COP28 gives USC students hands-on experience with global environmental policy

December 20, 2023, Kathryn Royster

Since fall 2021, Associate Professor (Teaching) of Environmental Studies, Political Science and International Relations Shannon Gibson has shepherded a small group of USC students through  the annual United Nations Conference of the Parties (COP) on climate change. The conference brings together a wide variety of people–heads of state, high-ranking policymakers, media, activists, and more–to address the impacts and root causes of climate change and work toward solutions. It culminates each year in a unanimous treaty (usually referred to as an agreement) that lays out next steps for participating nations.

This year’s agreement included language calling on all parties to reduce greenhouse gas emissions by “transitioning away from fossil fuels in energy systems, in a just, orderly and equitable manner, accelerating action in this critical decade.” The language was milder than that favored by many policymakers and activists, but still marks the first time a COP agreement has explicitly recognized the need to eliminate fossil fuels from the international energy system.

This year was also remarkable for Gibson and her students, as it marked the first time that students could participate in COP as part of a for-credit course, ENST 499 Global Climate Negotiations: Policy Research and Communications. Developed with support from a USC Wrigley Institute for Environment and Sustainability Teaching Innovation Award, the course organized graduate and undergraduate students into research clusters around the topics of civil society (i.e., climate activism), climate finance, and climate change mitigation.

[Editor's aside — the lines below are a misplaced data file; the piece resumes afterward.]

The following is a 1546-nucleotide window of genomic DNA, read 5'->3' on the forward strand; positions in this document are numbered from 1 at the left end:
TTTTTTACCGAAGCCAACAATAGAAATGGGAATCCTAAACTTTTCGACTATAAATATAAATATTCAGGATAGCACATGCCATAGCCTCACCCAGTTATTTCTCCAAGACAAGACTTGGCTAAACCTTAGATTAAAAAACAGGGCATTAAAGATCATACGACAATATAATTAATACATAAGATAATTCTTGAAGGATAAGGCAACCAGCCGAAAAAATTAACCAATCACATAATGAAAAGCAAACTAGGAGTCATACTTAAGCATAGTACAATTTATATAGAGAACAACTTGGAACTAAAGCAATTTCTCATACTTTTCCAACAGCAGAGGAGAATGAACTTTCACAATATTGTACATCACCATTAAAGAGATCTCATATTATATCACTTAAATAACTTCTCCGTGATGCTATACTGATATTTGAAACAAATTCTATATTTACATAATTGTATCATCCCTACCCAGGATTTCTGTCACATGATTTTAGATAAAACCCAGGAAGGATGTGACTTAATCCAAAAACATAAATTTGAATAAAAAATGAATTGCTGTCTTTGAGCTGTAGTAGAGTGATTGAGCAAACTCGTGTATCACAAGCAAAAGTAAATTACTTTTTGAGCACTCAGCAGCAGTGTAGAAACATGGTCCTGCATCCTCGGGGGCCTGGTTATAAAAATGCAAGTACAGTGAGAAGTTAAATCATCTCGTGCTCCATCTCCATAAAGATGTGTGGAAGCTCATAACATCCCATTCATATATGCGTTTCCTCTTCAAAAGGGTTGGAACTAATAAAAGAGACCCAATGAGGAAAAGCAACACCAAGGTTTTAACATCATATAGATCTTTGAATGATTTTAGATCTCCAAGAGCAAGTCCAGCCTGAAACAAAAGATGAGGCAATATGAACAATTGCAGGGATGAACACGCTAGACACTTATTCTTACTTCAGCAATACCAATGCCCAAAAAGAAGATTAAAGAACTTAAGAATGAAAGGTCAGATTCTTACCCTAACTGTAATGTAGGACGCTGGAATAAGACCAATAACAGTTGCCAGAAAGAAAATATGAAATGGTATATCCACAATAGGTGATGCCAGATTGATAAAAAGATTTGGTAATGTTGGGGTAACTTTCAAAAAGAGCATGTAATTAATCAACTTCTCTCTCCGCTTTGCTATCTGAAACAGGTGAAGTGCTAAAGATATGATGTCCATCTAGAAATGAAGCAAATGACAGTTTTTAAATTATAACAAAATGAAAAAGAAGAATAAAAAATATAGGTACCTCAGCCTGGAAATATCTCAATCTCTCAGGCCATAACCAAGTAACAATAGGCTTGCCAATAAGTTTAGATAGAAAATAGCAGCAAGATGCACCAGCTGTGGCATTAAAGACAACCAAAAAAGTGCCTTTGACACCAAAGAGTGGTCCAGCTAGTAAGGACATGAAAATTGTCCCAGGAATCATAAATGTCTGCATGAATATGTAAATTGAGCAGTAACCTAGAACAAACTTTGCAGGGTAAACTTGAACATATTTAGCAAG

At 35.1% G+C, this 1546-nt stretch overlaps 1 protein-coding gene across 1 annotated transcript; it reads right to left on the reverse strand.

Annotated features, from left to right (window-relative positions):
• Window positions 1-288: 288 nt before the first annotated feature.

a professor and her students smile while standing in front of a large cardinal-and-gold "W" graphic on the side of a corrugated steel building
Environmental studies professor Shannon Gibson (center, in gray jacket) arrives at the Wrigley Marine Science Center on Catalina Island for a pre-COP28 communications and planning retreat with students from her ENST 499: Global Climate Negotiations course. Students, L-R: Abhay Manchala, Will Erens, Christina Chkarboul, Andrew Bawiec, Eesha Rangani, TJ Martynowicz, and Tiya Jain. (Note: not all ENST 499 students are pictured.)

Students’ work focused on learning the history and processes of COP, how to conduct qualitative research, how to communicate about climate policy to a general audience, and analysis of COP28 activities and policies. They also completed a pre-COP28 communications and planning retreat at the Wrigley Institute’s Wrigley Marine Science Center on Catalina Island before attending COP28 remotely from the USC Sustainability Hub on the University Park Campus.

“This experience really shows students the underbelly of global politics, sort of ‘how the sausage gets made’ when it comes to climate treaties. They get to see all the prep work by various stakeholders, the normative battles that emerge over various issues, and then how the treaty text unfolds in real time,” Gibson says.

However, the firsthand exposure to policymaking was not her only goal for the course. As the students gained research experience, she also wanted them to learn how to translate that research for a non-academic, non-specialist audience.